We Were Made For True Happiness; Let’s Help Others See That, Too
On Sept. 22, thousands of Catholics from all across the Diocese of Lansing gathered at the Breslin Center. Why did so many people make the trip to spend a day celebrating their faith?
“THERE IS NOTHING COLDER than a Christian who does not seek to save others.” So St. John Chrysostom opens a section of his Commentary on the Acts of the Apostles. (Homily 20:4) We are gathered here, almost a quarter of the active Catholics of our Diocese of Lansing. Why are we here? We are here because God made us for himself – we are destined for heaven. One of the questions asked me when I was named Bishop of Lansing over 10 years ago was what my vision for the diocese was. It was simple, I said: I want to get everyone to heaven. That is the happiness for which we were made, the happiness to which we are destined.
Jesus had to correct his apostles, as they were looking only to power on this earth, thinking that would give them happiness, that being the greatest here and now was the end-all and be-all. It is as though they had never heard Jesus say that he was going to suffer and die. Rather, Jesus tells them, it is not about what we get but about what we give.
Yes, each one of us was made for happiness. But, as John Chrysostom would say, that is not all there is. That is why this vision I presented 10 years ago had to be expanded. Certainly, we sincerely need to heed the Lord’s call to seek heaven for ourselves. But there are no excuses for not helping to save others, to help them achieve the happiness with God which is their destiny and calling as well. That is why these past six years we have been focused on announcing the Gospel of the Lord.
Now I know some of us may say we are too poor in resources or ability to seek out others and their salvation. Remember that the widow put in her single coin and Jesus applauded her; she will be our judge. Remember that Peter told the cripple outside the Temple that he didn’t have any money but that he would give what he had, the name of Jesus. Peter will be our judge. We may not be able to do everything, but we can do something.
Now I know some of us may say we are only simple folk or do not have the education needed to be evangelizers. Most of the apostles were fishermen, poor and unlearned. They will be our judge. Simple saints like St. Thérèse of the Little Flower could only love, her Little Way; she will be our judge. As Chrysostom would say, “Each one can help his neighbor if only he is willing to do what is in his power.” Of course, he meant not only physical help to our neighbor but assistance for eternal happiness.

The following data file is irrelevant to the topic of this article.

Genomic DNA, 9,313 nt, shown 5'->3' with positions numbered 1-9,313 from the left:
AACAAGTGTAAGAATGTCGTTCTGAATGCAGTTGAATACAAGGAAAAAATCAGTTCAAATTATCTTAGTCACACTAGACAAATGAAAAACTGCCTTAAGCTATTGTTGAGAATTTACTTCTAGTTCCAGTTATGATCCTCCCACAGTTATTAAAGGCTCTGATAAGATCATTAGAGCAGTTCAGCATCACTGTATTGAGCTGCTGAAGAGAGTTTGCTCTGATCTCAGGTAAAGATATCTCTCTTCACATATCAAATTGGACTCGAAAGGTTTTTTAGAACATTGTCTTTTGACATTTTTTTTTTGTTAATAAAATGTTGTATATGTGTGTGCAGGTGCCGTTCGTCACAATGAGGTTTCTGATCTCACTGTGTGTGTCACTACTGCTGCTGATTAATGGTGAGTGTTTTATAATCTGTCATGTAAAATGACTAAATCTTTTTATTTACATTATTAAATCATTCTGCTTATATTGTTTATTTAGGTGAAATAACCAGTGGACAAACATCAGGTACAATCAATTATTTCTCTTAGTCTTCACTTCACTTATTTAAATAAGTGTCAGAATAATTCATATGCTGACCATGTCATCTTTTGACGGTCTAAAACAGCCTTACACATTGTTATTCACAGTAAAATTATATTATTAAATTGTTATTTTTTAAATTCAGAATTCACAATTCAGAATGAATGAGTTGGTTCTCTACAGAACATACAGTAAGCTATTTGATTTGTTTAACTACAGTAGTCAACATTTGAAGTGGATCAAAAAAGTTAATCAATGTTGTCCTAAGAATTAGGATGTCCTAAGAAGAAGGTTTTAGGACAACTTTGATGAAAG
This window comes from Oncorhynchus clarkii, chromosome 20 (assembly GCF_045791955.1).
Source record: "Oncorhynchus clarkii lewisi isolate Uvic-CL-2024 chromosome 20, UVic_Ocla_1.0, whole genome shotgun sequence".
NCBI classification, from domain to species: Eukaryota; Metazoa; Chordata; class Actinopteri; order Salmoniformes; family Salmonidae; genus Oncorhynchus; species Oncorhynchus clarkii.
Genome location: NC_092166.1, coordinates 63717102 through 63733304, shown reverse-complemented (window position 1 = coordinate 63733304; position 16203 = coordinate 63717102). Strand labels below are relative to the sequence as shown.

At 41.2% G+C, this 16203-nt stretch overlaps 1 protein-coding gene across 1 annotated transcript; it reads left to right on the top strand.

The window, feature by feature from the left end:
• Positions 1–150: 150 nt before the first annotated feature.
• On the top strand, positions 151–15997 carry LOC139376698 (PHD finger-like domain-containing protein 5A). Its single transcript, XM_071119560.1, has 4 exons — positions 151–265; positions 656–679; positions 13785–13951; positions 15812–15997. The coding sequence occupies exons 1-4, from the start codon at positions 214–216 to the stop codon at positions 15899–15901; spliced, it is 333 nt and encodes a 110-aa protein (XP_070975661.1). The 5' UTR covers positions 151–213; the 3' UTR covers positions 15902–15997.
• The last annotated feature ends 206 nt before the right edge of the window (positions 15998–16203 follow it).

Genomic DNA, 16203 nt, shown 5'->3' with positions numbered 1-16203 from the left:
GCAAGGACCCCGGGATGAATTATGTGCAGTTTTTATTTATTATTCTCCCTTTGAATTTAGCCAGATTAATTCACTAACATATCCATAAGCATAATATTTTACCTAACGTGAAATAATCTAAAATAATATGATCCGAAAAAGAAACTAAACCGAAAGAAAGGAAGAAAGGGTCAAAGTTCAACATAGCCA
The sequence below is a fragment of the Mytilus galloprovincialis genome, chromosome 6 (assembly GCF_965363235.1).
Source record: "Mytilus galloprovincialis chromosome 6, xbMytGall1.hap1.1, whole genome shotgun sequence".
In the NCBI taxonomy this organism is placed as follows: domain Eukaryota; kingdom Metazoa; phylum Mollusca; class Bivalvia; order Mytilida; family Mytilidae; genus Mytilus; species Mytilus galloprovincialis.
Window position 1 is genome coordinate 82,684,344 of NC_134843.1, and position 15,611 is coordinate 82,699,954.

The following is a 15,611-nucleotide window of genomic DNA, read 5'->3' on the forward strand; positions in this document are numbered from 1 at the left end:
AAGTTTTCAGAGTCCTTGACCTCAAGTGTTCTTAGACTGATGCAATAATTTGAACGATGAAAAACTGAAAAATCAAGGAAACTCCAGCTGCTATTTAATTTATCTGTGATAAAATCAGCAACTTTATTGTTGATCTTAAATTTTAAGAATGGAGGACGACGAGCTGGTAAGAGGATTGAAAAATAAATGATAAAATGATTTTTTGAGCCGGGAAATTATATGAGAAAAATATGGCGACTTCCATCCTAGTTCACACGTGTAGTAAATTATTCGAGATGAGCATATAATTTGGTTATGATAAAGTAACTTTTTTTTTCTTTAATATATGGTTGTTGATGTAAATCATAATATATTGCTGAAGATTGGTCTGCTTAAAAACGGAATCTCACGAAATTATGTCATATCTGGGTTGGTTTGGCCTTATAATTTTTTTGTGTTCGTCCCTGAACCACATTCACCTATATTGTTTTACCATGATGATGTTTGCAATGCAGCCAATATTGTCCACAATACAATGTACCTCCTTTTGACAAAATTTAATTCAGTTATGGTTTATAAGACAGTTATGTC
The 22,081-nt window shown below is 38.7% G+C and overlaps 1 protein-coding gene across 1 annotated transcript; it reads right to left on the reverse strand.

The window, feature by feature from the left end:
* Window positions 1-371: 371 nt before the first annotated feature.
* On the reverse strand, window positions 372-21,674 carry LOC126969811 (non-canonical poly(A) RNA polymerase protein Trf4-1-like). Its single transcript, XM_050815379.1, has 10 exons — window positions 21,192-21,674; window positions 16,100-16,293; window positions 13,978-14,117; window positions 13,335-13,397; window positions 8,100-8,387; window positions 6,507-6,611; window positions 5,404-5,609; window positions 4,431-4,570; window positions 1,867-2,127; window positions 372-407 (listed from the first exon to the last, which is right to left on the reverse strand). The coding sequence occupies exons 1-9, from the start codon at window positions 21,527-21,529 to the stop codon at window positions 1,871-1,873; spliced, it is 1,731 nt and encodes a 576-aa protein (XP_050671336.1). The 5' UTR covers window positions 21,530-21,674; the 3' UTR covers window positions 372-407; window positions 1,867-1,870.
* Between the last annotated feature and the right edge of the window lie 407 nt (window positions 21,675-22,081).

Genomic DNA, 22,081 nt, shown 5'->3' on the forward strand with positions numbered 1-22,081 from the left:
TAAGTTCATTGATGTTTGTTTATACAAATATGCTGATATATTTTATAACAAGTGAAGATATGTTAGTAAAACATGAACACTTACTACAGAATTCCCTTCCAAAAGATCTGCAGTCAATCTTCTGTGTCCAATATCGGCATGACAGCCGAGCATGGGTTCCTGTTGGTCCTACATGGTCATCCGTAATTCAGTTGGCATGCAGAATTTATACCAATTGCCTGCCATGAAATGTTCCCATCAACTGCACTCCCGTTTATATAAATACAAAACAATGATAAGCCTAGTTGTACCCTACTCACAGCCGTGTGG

Now some of us may say that we are too ill or weak. St. Timothy certainly needed a little wine for his stomach ailments and his other infirmities, as Paul told him; he will be our judge.
Now this does not mean that we are bad people or sinners if we do not seek to help bring salvation to those around us. The man who buried the talent given him by the master was not really a bad person and probably did nothing sinful. But he was not really doing what Christ wanted, and to that degree he was not a Christian. Even the 10 foolish virgins were never accused of not being chaste or self-controlled. So they were not bad people. They just didn’t have their lamps lit; they were not able to be light for others.
Jesus wants us to be leaven in our world, to be light in our world, to be the salt of the earth. If we do not leaven; if we do not shine; if we do to savor, then are we really leaven or light or salt? As Christians, we are by nature made to be for others, for their salvation, for their eternal happiness. In this sense, then, to say that we were made for happiness means that we were made not just for our own happiness, but that everyone out there is made for happiness and it is our task to assist them in their journey. Not to proclaim the Gospel of the Lord raises the question which Chrysostom asks: “How can such a person be a Christian?”
The Church Father then states: “Do not say: It is impossible for me to influence others (to become Christians). If you are a Christian, it is impossible for this not to happen.” So, my sisters and brothers, we are all sent forth into the arena of the world, let us announce the Gospel of the Lord; let us be light and salt and leaven. The gift we have received is ours to share. It is a great gift. It is salvation. It is true happiness. Let us help others see that they, too, were made for happiness.